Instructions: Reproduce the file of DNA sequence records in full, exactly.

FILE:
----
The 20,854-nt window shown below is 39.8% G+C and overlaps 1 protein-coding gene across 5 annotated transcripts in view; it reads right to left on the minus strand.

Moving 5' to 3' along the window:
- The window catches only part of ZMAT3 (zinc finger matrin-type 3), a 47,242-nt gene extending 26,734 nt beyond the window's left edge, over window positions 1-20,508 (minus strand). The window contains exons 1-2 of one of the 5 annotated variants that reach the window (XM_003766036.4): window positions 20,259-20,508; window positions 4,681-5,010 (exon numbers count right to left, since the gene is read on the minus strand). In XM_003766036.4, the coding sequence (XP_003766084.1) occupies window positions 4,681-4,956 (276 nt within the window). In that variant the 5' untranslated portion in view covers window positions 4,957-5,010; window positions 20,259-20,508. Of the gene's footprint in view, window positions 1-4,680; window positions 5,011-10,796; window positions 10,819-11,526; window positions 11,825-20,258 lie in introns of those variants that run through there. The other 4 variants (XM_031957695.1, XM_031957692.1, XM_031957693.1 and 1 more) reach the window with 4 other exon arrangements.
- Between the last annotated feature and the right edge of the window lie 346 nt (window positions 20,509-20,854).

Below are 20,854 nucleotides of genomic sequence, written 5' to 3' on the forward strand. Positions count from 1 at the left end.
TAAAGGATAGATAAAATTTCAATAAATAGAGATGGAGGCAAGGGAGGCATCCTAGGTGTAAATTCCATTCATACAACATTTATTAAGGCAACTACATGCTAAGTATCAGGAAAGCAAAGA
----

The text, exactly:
The 20,854-nt window shown below is 39.8% G+C and overlaps 1 protein-coding gene across 5 annotated transcripts in view; it reads right to left on the minus strand.

Moving 5' to 3' along the window:
- The window catches only part of ZMAT3 (zinc finger matrin-type 3), a 47,242-nt gene extending 26,734 nt beyond the window's left edge, over window positions 1-20,508 (minus strand). The window contains exons 1-2 of one of the 5 annotated variants that reach the window (XM_003766036.4): window positions 20,259-20,508; window positions 4,681-5,010 (exon numbers count right to left, since the gene is read on the minus strand). In XM_003766036.4, the coding sequence (XP_003766084.1) occupies window positions 4,681-4,956 (276 nt within the window). In that variant the 5' untranslated portion in view covers window positions 4,957-5,010; window positions 20,259-20,508. Of the gene's footprint in view, window positions 1-4,680; window positions 5,011-10,796; window positions 10,819-11,526; window positions 11,825-20,258 lie in introns of those variants that run through there. The other 4 variants (XM_031957695.1, XM_031957692.1, XM_031957693.1 and 1 more) reach the window with 4 other exon arrangements.
- Between the last annotated feature and the right edge of the window lie 346 nt (window positions 20,509-20,854).

Below are 20,854 nucleotides of genomic sequence, written 5' to 3' on the forward strand. Positions count from 1 at the left end.
TAAAGGATAGATAAAATTTCAATAAATAGAGATGGAGGCAAGGGAGGCATCCTAGGTGTAAATTCCATTCATACAACATTTATTAAGGCAACTACATGCTAAGTATCAGGAAAGCAAAGA